Bambi Smyth is the author of Men on the Menu – 75 delicious affairs around the world. That title gives you plenty of clues – namely food and frolicking! But to add some filling to this dish, we went to directly to the source and asked Bambi a bunch of questions…
For those who may not have read it yet, tell us in 62 words or less about Men on the Menu.
“Men on the Menu covers my journey to 22 countries right around the world, meeting the local men, eating the local food, and then – for a bit of fun – comparing the personalities of the men I dated with the local foods. For example, Stefano from Italy was a doppio espresso coffee, because he was sweet, dark, rich, and gave me heart palpitations!”
Wow, what a fun concept! So, the number on the cover is correct? Seventy-five?
“In all I had dates with seventy-five men in eighty-one days, ranging from a prince in Naples, a waiter in Portugal, and the 6th most eligible bachelor in Scotland. And although the main reason behind the trip was to find The One and fall madly in love, ironically I didn’t find him (well, apart from Stefano, although sadly it wasn’t quite reciprocated), until I’d finished my trip and was back in Australia. Still, I met some very tasty men along the way!”
Just five more and you would have had ‘Around the World in 80 Dates’! So, you’ve said the idea was to expand your horizons after not having much luck dating in Australia. At what point did the idea of turning it into a book happen?
“About the same time as I was newly single, I’d undertaken three short writing courses – travel writing, food reviewing, and romance fiction. As I was contemplating how to combine these three genres, it occurred to me that perhaps I could use my impending trip overseas as the basis for a book. I’d wanted to travel overseas anyway to try my luck with European men (whom I’d always rather fancied), and decided I may as well kill two birds with one stone.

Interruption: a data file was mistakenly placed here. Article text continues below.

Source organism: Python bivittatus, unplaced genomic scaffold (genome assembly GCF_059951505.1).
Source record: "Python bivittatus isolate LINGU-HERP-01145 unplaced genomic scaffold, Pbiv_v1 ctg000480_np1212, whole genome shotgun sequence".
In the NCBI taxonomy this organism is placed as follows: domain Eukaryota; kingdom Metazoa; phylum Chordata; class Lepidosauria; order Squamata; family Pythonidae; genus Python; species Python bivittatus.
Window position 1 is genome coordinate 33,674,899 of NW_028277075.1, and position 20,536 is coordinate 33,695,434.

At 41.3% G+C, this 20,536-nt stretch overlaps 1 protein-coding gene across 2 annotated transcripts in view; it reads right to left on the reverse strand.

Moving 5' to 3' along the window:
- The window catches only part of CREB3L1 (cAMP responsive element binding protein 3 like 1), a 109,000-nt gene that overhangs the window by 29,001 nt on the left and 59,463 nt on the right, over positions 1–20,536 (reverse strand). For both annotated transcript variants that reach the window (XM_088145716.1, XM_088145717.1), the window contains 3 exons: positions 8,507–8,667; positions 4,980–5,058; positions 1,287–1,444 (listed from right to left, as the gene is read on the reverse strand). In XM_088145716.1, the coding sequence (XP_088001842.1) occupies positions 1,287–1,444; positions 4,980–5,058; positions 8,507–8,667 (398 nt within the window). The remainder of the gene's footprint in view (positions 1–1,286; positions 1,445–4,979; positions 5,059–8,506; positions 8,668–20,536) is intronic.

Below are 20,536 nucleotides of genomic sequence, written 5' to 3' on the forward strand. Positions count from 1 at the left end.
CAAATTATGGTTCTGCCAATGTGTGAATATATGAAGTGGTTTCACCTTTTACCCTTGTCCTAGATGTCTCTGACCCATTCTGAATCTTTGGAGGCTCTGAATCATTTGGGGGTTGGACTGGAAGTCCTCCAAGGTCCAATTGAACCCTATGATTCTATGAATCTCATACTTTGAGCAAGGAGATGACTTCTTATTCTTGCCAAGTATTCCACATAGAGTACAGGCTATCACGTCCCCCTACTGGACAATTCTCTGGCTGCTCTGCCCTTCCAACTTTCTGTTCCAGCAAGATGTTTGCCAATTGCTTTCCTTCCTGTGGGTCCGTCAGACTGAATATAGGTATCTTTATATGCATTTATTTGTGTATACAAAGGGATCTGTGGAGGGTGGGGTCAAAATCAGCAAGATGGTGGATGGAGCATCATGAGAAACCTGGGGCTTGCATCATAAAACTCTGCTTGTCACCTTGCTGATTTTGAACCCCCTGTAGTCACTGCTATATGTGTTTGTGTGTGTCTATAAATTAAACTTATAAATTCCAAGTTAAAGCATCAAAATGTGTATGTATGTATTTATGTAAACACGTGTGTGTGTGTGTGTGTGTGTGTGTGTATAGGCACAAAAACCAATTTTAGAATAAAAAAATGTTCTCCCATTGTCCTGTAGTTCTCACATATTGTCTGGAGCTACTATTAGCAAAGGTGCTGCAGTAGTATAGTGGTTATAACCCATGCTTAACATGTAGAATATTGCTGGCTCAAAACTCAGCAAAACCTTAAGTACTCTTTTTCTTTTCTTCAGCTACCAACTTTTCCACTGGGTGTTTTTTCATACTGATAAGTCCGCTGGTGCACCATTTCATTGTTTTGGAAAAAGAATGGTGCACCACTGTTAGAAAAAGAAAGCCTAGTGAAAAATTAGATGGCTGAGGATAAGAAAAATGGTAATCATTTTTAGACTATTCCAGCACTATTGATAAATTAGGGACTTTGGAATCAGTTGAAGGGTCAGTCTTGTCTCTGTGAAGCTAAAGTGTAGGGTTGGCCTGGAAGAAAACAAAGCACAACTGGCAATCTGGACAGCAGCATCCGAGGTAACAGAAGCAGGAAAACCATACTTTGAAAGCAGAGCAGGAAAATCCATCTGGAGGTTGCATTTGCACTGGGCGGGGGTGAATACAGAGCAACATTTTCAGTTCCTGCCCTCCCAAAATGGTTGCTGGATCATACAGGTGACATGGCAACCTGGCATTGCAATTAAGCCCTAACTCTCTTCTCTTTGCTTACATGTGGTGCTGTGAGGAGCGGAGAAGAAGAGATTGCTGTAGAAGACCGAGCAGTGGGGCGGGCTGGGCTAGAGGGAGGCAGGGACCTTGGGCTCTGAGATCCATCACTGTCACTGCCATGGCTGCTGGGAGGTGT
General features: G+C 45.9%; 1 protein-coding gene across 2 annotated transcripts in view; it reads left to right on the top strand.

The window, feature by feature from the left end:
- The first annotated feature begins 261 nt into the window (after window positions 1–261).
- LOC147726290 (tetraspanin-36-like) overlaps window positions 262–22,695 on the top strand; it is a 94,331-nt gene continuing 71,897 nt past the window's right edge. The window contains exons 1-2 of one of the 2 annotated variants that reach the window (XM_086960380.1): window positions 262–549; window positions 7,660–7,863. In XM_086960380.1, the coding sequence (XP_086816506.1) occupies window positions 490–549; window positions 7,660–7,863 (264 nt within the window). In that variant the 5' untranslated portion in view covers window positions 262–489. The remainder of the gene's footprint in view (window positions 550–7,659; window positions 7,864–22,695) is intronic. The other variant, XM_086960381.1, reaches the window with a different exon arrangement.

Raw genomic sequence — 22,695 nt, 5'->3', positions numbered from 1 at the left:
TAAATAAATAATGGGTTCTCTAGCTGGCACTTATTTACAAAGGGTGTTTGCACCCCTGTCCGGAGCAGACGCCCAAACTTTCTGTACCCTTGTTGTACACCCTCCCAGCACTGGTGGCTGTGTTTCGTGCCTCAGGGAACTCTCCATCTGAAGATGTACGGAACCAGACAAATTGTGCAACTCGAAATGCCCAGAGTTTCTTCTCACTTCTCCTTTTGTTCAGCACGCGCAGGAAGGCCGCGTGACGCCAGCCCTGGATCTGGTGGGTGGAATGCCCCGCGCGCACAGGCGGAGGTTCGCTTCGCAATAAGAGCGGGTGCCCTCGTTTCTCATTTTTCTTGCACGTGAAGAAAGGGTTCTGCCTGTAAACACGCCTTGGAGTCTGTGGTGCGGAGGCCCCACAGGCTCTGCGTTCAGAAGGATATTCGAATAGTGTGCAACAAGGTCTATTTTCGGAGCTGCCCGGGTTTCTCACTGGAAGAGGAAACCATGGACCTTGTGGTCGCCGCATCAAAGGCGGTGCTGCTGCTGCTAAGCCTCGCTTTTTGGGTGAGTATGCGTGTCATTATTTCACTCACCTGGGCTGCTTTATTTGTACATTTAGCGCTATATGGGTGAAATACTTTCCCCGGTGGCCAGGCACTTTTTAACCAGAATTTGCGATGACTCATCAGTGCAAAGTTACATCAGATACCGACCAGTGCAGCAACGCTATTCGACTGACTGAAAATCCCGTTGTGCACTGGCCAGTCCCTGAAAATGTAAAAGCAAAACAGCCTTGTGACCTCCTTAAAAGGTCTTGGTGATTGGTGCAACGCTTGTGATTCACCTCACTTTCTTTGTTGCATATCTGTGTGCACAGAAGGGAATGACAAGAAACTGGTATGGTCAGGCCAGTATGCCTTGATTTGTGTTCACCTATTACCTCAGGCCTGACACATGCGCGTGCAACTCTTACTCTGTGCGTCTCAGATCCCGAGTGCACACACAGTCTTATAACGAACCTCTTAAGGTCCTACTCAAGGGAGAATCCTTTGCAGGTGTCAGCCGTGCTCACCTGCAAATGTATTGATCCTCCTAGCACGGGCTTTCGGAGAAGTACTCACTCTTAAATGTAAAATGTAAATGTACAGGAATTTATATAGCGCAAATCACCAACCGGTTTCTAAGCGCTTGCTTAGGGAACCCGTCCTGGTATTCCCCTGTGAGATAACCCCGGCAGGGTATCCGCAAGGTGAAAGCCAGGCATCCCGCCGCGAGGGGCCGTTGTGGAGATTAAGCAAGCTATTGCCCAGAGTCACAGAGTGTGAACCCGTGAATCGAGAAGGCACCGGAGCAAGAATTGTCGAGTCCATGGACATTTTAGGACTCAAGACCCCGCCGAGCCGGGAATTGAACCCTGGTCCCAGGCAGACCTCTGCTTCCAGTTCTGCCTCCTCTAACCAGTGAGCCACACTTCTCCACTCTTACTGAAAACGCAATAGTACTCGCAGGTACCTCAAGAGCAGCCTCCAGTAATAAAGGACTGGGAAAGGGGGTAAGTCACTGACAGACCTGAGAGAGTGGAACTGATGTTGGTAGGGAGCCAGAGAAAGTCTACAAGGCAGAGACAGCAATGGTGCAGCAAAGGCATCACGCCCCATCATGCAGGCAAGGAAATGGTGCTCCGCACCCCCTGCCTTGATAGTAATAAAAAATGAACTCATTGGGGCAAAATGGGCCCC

“This idea then morphed from just hanging out in Europe, to travelling the whole alphabet, over six continents. Then I decided that rather than just trying to meet ‘eligible’ men, why not push the boundaries and meet as many local men as possible, no matter their age, occupation or relationship status, so as well as increasing my chances of meeting The One, (apart from the married Ones!) it would also provide fascinating cultural insights, which would make a book even more interesting.”
Definitely a unique journey! So how long, from idea through research to finished product, did this book take you?
“A very very long time! I started my initial research (trying to organise dates in various countries, and working out which countries I would visit) back in August 2006. The actual trip covered three months at the end of that same year. Then I spent six months intermittently writing up the first few chapters. However, by this time I had decided that no one would want to read about a 47-year-old on a quest to find love, so I dumbed the whole concept down so that I became a ditzy 35-year-old advertising chicky-babe. Needless to say, I was rejected by every publishing house in Australia.
“Disillusioned, I spent the next few years on other projects, before rewriting the manuscript in early 2013. In mid November 2013 I sent the new manuscript off, and within just one week The Five Mile Press had contacted me expressing interest, and by first week of 2014 I had a contract!”
Wow, eight years in the making – nice! Now, you’ve also been a successful illustrator and children's book author – why the shift in focus to a travel memoir?